Tuesday, 1 April 2014

Captivated DVD-a review

On line communication is something that affects all our lives so I was interested to have the opportunity to review Captivated DVD by Media Talk 101.

Captivated Movie Review
Captivated is a documentary about the media and its use. The slogan for the company is Teaching Media discernment in the light of following Christ.

Captivated Movie Review
Captivated is a film which poses the question 
Do we have a technological utopia or a virtual prison?

I guess that is a question that is relevant to all of us. Like many parents, we have been a bit overtaken by technology. When we were first married, almost 25 years ago, we didn't have a computer nor mobiles. Just before our first child was born, over twenty years ago, we acquired a computer to use as a word processor. We didn't have internet access and didn't have mobile phones. In fact, having mobiles seemed worldly and unnecessary. Of course, working as a doctor and with other people looking after our children, I rapidly had to change my mind about a mobile. Later, we discovered that we needed the internet. Up to this time, we were rather pleased that we didn't have a television and we continued TV free but our children learnt how to access BBCiplayer and on-line programmes. Yes, we didn't have a licence so couldn't watch programmes as they went out but that didn't stop the children watching many other programmes. Somewhere along the line, they discovered computer games too.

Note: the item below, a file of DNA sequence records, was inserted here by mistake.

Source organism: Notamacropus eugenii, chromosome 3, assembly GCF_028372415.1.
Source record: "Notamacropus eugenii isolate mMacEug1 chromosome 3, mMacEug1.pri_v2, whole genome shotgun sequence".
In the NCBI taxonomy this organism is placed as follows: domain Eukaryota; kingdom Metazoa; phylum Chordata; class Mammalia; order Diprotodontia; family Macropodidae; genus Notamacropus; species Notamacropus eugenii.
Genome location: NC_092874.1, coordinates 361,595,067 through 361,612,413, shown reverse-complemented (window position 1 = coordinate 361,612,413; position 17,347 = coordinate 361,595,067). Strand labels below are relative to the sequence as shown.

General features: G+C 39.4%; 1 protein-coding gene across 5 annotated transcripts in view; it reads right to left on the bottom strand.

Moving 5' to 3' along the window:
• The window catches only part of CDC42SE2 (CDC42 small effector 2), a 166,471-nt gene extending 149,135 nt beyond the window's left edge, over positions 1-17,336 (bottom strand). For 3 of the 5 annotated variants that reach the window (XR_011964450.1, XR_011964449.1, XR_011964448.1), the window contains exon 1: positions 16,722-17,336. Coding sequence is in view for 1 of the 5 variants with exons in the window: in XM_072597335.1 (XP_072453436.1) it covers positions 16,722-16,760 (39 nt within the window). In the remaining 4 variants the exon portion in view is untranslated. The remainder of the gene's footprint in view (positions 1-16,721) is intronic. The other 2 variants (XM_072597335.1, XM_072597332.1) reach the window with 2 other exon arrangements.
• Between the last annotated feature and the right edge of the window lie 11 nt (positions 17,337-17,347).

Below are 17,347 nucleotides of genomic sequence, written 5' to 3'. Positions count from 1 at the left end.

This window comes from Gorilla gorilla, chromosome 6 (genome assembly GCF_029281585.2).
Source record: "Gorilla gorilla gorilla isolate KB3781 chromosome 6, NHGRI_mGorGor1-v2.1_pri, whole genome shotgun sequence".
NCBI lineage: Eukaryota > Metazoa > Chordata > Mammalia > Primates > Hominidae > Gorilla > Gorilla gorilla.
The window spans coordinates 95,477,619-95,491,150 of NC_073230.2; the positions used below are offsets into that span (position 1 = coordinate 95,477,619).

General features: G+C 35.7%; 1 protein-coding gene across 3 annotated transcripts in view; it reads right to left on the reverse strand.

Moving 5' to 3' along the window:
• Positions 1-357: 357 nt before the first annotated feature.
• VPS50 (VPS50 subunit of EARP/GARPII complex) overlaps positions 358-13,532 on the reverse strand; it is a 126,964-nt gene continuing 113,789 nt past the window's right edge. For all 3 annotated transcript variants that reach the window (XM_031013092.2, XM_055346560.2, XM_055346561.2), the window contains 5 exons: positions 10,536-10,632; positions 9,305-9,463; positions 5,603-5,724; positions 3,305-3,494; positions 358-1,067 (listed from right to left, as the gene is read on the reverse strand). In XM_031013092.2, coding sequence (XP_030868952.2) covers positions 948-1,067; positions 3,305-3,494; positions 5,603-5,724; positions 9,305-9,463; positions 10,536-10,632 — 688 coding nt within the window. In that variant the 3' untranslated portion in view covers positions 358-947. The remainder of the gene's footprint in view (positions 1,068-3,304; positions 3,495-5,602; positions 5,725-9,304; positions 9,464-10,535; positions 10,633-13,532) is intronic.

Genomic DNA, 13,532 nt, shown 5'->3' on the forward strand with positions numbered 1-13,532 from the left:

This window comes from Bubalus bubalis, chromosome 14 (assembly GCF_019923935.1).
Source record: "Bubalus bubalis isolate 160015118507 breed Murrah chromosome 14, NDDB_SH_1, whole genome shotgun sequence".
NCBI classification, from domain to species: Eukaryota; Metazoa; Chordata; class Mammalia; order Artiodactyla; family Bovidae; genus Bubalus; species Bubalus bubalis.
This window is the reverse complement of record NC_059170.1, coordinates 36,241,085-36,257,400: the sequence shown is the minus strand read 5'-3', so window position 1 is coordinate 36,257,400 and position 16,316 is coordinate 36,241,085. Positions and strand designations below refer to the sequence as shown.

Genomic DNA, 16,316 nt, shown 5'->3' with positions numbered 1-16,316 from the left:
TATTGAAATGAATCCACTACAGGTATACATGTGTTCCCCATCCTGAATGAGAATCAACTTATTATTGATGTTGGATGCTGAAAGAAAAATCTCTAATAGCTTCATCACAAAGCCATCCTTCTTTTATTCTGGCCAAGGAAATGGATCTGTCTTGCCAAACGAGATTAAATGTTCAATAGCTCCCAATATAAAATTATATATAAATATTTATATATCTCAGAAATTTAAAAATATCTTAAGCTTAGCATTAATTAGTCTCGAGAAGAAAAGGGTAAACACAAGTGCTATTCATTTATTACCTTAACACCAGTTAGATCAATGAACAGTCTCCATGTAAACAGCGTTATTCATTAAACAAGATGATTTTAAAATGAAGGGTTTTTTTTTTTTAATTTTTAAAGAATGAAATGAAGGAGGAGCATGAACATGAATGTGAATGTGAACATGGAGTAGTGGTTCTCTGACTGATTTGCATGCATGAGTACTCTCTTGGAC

The process continued: Grandma moved in with us plus television and of course, a licence. So now, the children could watch live programmes. 

Lets be honest, I struggle to manage as a carer, cleaner of a large family home and gardener of a large suburban garden. Yes, I do involve the children but there are parts where they can't be involved and yes, the computer is a useful babysitter. Like most families, our children's technological abilities have outstripped those of the parents.

Over the years, I've become uncomfortable with the amount of time spent on computer games and programmes and less keen for the children to watch unsupervised. Yes, we have rules and computers in public ares of the house. I had reduced the younger children's screen time fairly dramatically, with a fair amount of work, but then Grandma was in hospital and subsequent to this we have had multiple professionals come to see Grandma and me. Particularly at these times, I have been grateful for educational computer programmes but this has also tended to mean that in breaks the children drift into more TV. OK, generally fairly innocuous but I certainly haven't had time to supervise all this.

On a more positive side, modern media means that I can go upstairs or to church and know that if Grandma falls I can be contacted.  My husband works from home for a virtual firm. This just wouldn't be possible without the internet. If one of the children is ill and we miss a service, we can watch the live stream.